You’ve got the PowerPoint slides for your lecture, and the information in your textbook. Do you need to take notes as well?
Despite the vast amount of information available in electronic formats, taking notes is an important learning strategy. In addition, the way that you take notes matters, and not all notetaking strategies lead to equal results. By considering your notetaking strategies carefully, you will be able to create a set of notes that will help retain the most important concepts from lectures and tests, and that will assist you in your exam preparation.
Two Purposes for Taking Notes
People take notes for two main reasons:
1. To keep a record of the information they heard. This is also called the external storage function of notetaking.
2. To facilitate learning material they are currently studying.
The availability of information on the internet may reduce the importance of the external storage function of notetaking. When the information is available online, it may seem logical to stop taking notes. However, by neglecting to take notes, you lose the benefits of notetaking as a learning tool.
How Notetaking Supports Learning
Taking notes during class supports your learning in several important ways:
- Taking notes helps you to focus your attention and avoid distractions.
- As you take notes in class, you will be engaging your mind in identifying and organizing the main ideas. Rather than passively listening, you will be doing the work of active learning while in class, making the most of your time.
- Creating good notes means that you will have a record for later review. Reviewing a set of condensed and well-organized notes is more efficient than re-reading longer texts and articles.
Effective Notetaking Strategies
While taking notes is helpful, not all notetaking strategies are equally beneficial. Many students try to write down everything the instructor is saying – this is especially true for students who take notes with laptops. Unfortunately, this strategy does not help you to engage in critical thinking and to identify important concepts.
When taking notes in class, focus on writing down key concepts, rather than recording all of the instructor’s words. For many students, this may be a good reason to take notes by hand, rather than with a laptop. In some studies, students who have taken notes by hand have outperformed those taking notes with a laptop on tests. Taking notes by hand also allows you to avoid distracting yourself and others with websites, e-mail, or online chatting during class time.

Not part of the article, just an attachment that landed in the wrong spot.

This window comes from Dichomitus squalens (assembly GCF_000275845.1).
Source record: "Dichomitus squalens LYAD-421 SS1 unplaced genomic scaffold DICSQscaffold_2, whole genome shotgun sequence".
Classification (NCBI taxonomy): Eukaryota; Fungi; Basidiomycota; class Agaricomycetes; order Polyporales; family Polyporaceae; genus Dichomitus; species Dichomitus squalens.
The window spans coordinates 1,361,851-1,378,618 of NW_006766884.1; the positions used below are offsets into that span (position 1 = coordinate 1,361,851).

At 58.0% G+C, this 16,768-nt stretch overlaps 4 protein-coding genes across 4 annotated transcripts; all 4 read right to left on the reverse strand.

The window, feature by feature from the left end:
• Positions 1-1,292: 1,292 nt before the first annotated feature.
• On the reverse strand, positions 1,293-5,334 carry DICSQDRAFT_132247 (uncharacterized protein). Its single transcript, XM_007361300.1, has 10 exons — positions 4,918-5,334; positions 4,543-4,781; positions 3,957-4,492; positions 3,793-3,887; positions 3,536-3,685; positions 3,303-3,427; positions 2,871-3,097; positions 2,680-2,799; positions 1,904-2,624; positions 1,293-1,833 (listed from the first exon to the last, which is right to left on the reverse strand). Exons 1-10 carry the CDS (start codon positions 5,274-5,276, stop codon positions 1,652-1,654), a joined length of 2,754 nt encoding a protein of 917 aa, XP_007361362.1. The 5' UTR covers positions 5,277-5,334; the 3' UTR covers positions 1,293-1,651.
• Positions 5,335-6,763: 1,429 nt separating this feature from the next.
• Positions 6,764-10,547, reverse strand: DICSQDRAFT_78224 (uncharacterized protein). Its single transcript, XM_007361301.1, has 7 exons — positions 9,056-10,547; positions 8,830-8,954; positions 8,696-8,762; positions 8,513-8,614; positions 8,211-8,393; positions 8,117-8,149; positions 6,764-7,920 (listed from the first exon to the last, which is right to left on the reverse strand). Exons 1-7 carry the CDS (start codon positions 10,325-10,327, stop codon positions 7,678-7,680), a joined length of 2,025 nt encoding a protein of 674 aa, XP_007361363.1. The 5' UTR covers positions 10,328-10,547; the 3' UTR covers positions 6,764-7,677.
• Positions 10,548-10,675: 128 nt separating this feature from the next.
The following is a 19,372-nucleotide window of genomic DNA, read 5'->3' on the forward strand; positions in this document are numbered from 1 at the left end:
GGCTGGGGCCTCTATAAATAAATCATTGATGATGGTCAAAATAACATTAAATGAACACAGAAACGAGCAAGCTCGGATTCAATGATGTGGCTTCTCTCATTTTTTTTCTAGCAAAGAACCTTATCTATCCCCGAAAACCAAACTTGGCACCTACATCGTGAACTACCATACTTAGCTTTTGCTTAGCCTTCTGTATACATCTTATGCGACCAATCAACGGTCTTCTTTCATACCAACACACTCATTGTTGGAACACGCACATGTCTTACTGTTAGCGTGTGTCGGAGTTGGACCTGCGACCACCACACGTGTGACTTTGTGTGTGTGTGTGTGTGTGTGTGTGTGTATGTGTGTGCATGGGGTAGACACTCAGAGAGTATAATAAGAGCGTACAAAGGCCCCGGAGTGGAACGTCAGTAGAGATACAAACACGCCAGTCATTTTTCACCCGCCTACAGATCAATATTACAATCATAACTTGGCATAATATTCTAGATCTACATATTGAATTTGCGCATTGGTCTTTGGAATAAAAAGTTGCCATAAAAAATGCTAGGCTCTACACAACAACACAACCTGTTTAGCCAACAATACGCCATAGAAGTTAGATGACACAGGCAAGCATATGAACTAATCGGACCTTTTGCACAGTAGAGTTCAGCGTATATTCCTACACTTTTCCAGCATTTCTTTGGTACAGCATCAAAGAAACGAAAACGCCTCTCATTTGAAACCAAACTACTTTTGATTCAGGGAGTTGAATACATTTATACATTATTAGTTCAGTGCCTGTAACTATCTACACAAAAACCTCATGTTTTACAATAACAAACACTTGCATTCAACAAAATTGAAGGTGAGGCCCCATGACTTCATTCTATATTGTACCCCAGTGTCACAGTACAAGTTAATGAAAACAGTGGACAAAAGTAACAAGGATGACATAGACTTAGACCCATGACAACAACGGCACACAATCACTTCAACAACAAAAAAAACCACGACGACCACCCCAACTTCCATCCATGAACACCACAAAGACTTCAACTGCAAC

Rather than taking word-for-word notes, consider writing an outline of the lecture’s most important points and how they fit together. Additionally, watch for other information that your instructor emphasizes, either verbally or with gestures, and add these key concepts to your notes. Leave a wide margin on one side of the page to write down key words and questions after the lecture. At the bottom of each page of notes, leave room to write a short summary of the information on that page. Your page layout might look something like the image on this page.
Use Your Notes to Study
Now that you have created a set of notes from lectures and readings, how do you get the most benefit from them?
If you have been following the methods described in this chapter, your notes will include questions that you have answered by reading or listening. Rather than simply re-reading notes, which is less effective, you will benefit most if you use your notes as a self-study tool. 
- Read the question in your notes out loud. Cover the answer with a sheet of paper.
- Recite the answer out loud as best as you are able, or jot it down on a piece of paper.
- Compare your answer with what you have in your notes. If you are correct, move on to the next question. If you have difficulty with a question, review the related material in your notes again. You may wish to use a sticky note or flag to mark questions you need to review again.
As you take good notes, you will strengthen your learning skills as you become more proficient at identifying key information from lectures and texts. By including study questions in your notes as you take them, you will turn your notes into a powerful tool for later review and exam preparation.
Don’t just take notes, make notes. This week, try to practice at least one note taking strategy you learned from this chapter. Use the questions you created to review and test yourself throughout the week. How does this method compare with re-reading your notes?
- Oppenheimer, D. (2017, January). On noteworthy notes: Not all note taking is created equal. Webinar presented at the Learning Specialists Association of Canada. Retrieved from https://lsac.wildapricot.org/page-18154 ↵ ↵
- Dunlosky, J., Rawson, K. A., Marsh, E. J., Nathan, M. J., & Willingham, D. T. (2013). Improving students’ learning with effective learning techniques: Promising directions from cognitive and educational psychology. Psychological Science in the Public Interest, 14(1), 4–58. https://doi.org/10.1177/1529100612453266 ↵